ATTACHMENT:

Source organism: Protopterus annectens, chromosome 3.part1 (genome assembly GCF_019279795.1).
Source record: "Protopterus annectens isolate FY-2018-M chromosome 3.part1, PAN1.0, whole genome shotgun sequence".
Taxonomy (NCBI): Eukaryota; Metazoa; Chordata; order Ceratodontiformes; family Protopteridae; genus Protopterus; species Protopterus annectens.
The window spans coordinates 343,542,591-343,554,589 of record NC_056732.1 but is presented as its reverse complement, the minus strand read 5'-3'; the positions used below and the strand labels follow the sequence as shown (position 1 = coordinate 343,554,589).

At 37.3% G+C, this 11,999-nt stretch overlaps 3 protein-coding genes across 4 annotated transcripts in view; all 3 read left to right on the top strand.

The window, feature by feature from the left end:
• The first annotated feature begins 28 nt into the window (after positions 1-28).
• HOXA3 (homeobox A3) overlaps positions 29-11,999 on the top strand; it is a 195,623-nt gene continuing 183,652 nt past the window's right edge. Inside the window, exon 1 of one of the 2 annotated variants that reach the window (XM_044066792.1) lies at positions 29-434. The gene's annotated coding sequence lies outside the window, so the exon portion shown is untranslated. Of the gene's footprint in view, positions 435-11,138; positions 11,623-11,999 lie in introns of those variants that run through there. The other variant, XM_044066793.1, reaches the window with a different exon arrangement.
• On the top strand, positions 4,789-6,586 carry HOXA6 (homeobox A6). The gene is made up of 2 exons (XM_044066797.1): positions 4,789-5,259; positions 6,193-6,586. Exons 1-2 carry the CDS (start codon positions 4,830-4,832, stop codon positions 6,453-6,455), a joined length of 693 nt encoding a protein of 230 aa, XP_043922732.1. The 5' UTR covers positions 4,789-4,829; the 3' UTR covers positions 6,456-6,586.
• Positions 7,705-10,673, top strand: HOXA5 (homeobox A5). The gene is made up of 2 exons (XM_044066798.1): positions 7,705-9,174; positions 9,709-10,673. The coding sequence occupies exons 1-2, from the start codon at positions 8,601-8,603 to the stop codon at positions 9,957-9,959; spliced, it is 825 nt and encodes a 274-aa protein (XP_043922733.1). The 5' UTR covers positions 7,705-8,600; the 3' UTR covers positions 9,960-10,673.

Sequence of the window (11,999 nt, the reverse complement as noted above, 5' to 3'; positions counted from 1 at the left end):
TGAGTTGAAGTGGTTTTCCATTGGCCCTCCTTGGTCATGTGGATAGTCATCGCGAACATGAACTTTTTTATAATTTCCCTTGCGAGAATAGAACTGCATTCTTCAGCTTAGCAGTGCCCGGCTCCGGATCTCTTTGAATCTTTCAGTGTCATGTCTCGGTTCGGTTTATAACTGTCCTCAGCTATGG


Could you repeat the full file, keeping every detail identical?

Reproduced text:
Source organism: Protopterus annectens, chromosome 3.part1 (genome assembly GCF_019279795.1).
Source record: "Protopterus annectens isolate FY-2018-M chromosome 3.part1, PAN1.0, whole genome shotgun sequence".
Taxonomy (NCBI): Eukaryota; Metazoa; Chordata; order Ceratodontiformes; family Protopteridae; genus Protopterus; species Protopterus annectens.
The window spans coordinates 343,542,591-343,554,589 of record NC_056732.1 but is presented as its reverse complement, the minus strand read 5'-3'; the positions used below and the strand labels follow the sequence as shown (position 1 = coordinate 343,554,589).

At 37.3% G+C, this 11,999-nt stretch overlaps 3 protein-coding genes across 4 annotated transcripts in view; all 3 read left to right on the top strand.

The window, feature by feature from the left end:
• The first annotated feature begins 28 nt into the window (after positions 1-28).
• HOXA3 (homeobox A3) overlaps positions 29-11,999 on the top strand; it is a 195,623-nt gene continuing 183,652 nt past the window's right edge. Inside the window, exon 1 of one of the 2 annotated variants that reach the window (XM_044066792.1) lies at positions 29-434. The gene's annotated coding sequence lies outside the window, so the exon portion shown is untranslated. Of the gene's footprint in view, positions 435-11,138; positions 11,623-11,999 lie in introns of those variants that run through there. The other variant, XM_044066793.1, reaches the window with a different exon arrangement.
• On the top strand, positions 4,789-6,586 carry HOXA6 (homeobox A6). The gene is made up of 2 exons (XM_044066797.1): positions 4,789-5,259; positions 6,193-6,586. Exons 1-2 carry the CDS (start codon positions 4,830-4,832, stop codon positions 6,453-6,455), a joined length of 693 nt encoding a protein of 230 aa, XP_043922732.1. The 5' UTR covers positions 4,789-4,829; the 3' UTR covers positions 6,456-6,586.
• Positions 7,705-10,673, top strand: HOXA5 (homeobox A5). The gene is made up of 2 exons (XM_044066798.1): positions 7,705-9,174; positions 9,709-10,673. The coding sequence occupies exons 1-2, from the start codon at positions 8,601-8,603 to the stop codon at positions 9,957-9,959; spliced, it is 825 nt and encodes a 274-aa protein (XP_043922733.1). The 5' UTR covers positions 7,705-8,600; the 3' UTR covers positions 9,960-10,673.

Sequence of the window (11,999 nt, the reverse complement as noted above, 5' to 3'; positions counted from 1 at the left end):
TGAGTTGAAGTGGTTTTCCATTGGCCCTCCTTGGTCATGTGGATAGTCATCGCGAACATGAACTTTTTTATAATTTCCCTTGCGAGAATAGAACTGCATTCTTCAGCTTAGCAGTGCCCGGCTCCGGATCTCTTTGAATCTTTCAGTGTCATGTCTCGGTTCGGTTTATAACTGTCCTCAGCTATGG